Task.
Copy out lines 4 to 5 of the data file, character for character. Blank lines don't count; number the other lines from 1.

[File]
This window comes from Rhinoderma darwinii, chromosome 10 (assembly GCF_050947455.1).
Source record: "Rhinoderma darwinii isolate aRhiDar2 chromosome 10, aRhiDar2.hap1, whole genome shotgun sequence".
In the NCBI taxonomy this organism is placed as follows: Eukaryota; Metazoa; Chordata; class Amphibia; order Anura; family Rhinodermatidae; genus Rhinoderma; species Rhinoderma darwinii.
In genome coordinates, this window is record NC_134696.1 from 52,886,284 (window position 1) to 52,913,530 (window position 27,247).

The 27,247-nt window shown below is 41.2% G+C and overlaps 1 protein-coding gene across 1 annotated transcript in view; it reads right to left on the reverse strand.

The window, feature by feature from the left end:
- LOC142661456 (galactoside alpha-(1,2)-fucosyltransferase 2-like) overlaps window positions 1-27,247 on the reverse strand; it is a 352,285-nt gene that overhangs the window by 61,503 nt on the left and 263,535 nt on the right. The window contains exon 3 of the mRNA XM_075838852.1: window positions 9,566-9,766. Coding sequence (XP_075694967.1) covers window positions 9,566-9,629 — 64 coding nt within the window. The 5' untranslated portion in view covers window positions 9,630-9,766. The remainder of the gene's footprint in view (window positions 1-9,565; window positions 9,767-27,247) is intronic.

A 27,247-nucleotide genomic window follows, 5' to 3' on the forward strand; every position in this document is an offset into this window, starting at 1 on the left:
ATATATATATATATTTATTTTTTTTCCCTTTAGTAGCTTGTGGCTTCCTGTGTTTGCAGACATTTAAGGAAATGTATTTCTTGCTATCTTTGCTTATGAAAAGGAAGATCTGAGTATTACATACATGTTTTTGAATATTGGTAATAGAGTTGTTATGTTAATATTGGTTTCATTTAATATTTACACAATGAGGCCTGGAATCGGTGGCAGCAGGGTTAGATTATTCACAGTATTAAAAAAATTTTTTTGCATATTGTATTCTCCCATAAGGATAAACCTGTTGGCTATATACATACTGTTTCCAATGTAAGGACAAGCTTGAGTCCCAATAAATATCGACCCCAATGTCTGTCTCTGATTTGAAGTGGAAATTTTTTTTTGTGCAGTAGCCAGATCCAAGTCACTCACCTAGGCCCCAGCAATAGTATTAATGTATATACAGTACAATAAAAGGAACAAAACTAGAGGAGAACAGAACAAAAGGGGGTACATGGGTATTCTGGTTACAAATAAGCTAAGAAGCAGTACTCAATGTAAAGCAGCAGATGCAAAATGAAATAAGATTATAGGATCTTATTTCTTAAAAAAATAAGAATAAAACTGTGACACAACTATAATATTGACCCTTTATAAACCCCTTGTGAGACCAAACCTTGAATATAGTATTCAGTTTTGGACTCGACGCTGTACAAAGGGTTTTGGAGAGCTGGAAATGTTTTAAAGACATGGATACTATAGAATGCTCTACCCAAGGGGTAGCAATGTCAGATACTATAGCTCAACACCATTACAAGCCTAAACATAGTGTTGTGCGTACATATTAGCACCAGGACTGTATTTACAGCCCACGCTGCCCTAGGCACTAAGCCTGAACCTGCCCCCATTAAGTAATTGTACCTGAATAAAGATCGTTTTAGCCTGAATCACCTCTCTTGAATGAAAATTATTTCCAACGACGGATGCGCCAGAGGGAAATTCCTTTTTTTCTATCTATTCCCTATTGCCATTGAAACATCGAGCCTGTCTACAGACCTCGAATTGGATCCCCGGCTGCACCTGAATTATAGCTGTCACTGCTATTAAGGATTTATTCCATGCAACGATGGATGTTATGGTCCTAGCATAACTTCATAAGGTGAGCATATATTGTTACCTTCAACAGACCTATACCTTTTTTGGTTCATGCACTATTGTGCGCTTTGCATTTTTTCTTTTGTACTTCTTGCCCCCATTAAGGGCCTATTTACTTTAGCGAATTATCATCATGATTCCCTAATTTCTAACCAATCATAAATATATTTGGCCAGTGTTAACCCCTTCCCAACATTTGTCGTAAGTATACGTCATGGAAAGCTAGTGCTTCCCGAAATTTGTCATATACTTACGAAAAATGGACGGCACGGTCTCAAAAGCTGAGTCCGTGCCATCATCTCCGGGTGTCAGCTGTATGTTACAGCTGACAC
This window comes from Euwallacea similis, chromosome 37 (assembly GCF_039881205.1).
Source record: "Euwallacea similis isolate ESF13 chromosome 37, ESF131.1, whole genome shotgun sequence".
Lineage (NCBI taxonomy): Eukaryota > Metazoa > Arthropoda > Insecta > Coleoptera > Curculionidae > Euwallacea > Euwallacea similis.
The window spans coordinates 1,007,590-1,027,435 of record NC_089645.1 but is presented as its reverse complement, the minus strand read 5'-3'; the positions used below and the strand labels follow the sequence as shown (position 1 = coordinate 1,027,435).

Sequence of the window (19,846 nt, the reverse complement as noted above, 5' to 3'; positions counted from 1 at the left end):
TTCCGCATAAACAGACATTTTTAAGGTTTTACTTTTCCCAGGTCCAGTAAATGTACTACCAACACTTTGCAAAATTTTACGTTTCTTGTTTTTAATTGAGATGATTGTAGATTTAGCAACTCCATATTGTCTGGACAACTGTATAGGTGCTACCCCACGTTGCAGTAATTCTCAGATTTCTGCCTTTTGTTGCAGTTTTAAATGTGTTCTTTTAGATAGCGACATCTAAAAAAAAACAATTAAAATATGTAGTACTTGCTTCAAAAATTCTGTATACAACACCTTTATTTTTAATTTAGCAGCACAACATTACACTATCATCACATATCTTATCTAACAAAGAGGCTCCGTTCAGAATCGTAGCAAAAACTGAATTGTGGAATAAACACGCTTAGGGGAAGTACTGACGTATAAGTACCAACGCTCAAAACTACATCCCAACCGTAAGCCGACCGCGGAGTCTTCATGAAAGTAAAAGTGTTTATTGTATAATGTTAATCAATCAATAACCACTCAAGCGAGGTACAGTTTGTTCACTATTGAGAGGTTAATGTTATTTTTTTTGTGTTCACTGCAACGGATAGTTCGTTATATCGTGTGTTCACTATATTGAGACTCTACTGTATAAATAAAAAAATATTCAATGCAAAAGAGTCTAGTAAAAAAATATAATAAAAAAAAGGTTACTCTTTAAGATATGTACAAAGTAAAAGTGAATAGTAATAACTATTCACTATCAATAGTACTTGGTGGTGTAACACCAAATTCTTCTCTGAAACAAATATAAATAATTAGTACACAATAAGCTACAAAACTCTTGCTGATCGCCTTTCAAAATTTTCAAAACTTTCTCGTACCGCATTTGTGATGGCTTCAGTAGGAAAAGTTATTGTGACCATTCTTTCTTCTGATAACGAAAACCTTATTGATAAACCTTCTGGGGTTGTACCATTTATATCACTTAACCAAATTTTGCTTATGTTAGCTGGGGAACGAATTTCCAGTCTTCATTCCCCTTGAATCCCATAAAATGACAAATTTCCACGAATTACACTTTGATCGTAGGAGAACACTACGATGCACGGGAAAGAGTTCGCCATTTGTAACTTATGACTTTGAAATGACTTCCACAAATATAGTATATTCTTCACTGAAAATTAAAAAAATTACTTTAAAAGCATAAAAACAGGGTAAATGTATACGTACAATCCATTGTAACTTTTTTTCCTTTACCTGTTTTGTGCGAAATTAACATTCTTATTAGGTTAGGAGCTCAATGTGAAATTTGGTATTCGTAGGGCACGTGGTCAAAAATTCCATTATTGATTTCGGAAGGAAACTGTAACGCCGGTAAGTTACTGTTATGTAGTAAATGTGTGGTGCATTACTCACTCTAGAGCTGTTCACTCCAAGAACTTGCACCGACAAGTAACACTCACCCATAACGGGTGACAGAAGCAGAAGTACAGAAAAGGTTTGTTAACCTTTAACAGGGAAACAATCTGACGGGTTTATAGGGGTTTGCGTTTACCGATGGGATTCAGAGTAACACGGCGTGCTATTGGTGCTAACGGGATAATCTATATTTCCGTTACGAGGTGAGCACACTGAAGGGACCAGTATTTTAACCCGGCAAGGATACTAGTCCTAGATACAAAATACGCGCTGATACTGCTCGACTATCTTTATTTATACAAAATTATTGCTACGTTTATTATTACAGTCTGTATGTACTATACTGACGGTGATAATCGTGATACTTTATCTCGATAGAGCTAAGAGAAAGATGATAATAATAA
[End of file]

In genome coordinates, this window is record NC_134696.1 from 52,886,284 (window position 1) to 52,913,530 (window position 27,247).

The 27,247-nt window shown below is 41.2% G+C and overlaps 1 protein-coding gene across 1 annotated transcript in view; it reads right to left on the reverse strand.